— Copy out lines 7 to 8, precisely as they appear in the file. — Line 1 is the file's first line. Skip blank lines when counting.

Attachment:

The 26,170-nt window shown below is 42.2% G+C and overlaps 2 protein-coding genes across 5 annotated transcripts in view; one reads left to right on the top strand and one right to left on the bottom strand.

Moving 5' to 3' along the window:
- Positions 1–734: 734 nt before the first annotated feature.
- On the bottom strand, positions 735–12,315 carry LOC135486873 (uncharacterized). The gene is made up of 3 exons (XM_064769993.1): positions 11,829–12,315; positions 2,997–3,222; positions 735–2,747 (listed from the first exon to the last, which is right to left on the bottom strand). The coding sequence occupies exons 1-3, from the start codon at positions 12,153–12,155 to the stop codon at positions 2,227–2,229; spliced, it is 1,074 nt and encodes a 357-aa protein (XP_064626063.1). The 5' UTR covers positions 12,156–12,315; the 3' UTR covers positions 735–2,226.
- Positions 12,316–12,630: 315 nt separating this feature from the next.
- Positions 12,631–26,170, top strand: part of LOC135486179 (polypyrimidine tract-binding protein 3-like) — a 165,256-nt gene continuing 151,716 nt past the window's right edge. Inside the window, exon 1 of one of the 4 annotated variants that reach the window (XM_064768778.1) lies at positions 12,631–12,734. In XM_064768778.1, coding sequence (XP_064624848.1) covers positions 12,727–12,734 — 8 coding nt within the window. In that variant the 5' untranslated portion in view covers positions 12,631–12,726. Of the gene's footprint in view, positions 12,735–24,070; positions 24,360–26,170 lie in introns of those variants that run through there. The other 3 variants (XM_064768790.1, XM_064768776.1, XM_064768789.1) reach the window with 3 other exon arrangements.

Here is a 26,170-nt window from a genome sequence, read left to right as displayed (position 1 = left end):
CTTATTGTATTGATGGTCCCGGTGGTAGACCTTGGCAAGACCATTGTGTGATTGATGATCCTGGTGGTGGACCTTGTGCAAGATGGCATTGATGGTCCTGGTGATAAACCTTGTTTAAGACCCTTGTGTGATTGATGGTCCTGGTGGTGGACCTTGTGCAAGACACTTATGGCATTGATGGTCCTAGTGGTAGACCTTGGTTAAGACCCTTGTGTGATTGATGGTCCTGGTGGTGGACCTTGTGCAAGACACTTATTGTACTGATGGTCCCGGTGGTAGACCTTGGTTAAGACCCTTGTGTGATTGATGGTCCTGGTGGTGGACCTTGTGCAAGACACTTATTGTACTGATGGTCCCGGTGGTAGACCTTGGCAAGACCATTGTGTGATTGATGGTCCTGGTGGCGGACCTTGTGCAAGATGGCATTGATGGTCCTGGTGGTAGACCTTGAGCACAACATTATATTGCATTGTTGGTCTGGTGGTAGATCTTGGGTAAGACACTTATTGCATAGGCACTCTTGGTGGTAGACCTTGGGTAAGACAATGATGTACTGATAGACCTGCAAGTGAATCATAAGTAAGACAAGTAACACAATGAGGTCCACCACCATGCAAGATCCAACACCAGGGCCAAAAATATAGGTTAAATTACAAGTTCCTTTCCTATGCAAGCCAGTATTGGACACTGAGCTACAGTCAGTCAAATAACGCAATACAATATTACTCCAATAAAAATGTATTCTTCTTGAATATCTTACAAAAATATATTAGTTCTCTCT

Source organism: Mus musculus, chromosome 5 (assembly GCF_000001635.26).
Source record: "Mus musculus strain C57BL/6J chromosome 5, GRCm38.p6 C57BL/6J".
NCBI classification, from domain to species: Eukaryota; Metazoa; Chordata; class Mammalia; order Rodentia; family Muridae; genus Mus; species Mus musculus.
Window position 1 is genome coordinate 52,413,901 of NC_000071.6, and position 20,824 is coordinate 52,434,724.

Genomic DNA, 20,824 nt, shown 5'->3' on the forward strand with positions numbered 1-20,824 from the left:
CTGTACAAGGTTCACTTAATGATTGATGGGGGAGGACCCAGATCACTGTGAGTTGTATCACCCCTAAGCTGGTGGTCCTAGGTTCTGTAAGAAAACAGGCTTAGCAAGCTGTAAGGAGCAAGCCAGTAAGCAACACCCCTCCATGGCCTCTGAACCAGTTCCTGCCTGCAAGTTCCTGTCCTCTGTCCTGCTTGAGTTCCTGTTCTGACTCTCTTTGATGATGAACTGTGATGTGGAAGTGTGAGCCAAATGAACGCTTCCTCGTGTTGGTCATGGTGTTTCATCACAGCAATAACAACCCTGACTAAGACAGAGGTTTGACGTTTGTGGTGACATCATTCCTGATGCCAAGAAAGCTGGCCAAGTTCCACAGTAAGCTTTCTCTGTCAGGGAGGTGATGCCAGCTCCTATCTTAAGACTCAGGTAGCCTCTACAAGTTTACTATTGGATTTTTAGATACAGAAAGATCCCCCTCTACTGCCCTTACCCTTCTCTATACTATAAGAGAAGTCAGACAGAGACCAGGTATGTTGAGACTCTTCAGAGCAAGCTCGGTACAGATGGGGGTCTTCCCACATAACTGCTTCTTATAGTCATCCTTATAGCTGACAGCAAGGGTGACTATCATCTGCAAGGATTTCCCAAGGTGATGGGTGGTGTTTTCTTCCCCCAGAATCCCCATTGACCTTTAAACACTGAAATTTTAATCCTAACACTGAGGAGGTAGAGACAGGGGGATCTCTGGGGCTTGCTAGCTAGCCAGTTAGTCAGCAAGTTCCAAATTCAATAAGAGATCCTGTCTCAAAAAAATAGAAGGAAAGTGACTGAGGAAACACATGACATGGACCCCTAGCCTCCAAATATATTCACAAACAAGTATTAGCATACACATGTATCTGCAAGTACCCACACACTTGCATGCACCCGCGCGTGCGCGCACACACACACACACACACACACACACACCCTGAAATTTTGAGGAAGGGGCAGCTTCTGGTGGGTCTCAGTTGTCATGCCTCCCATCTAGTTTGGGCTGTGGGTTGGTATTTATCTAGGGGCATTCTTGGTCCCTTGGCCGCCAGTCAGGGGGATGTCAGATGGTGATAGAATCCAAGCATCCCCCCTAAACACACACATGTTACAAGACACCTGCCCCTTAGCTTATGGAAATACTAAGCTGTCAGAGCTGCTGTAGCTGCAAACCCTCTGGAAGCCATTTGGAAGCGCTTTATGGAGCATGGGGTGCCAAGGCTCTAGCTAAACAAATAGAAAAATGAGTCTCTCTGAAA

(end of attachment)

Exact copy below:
Here is a 26,170-nt window from a genome sequence, read left to right as displayed (position 1 = left end):
CTTATTGTATTGATGGTCCCGGTGGTAGACCTTGGCAAGACCATTGTGTGATTGATGATCCTGGTGGTGGACCTTGTGCAAGATGGCATTGATGGTCCTGGTGATAAACCTTGTTTAAGACCCTTGTGTGATTGATGGTCCTGGTGGTGGACCTTGTGCAAGACACTTATGGCATTGATGGTCCTAGTGGTAGACCTTGGTTAAGACCCTTGTGTGATTGATGGTCCTGGTGGTGGACCTTGTGCAAGACACTTATTGTACTGATGGTCCCGGTGGTAGACCTTGGTTAAGACCCTTGTGTGATTGATGGTCCTGGTGGTGGACCTTGTGCAAGACACTTATTGTACTGATGGTCCCGGTGGTAGACCTTGGCAAGACCATTGTGTGATTGATGGTCCTGGTGGCGGACCTTGTGCAAGATGGCATTGATGGTCCTGGTGGTAGACCTTGAGCACAACATTATATTGCATTGTTGGTCTGGTGGTAGATCTTGGGTAAGACACTTATTGCATAGGCACTCTTGGTGGTAGACCTTGGGTAAGACAATGATGTACTGATAGACCTGCAAGTGAATCATAAGTAAGACAAGTAACACAATGAGGTCCACCACCATGCAAGATCCAACACCAGGGCCAAAAATATAGGTTAAATTACAAGTTCCTTTCCTATGCAAGCCAGTATTGGACACTGAGCTACAGTCAGTCAAATAACGCAATACAATATTACTCCAATAAAAATGTATTCTTCTTGAATATCTTACAAAAATATATTAGTTCTCTCT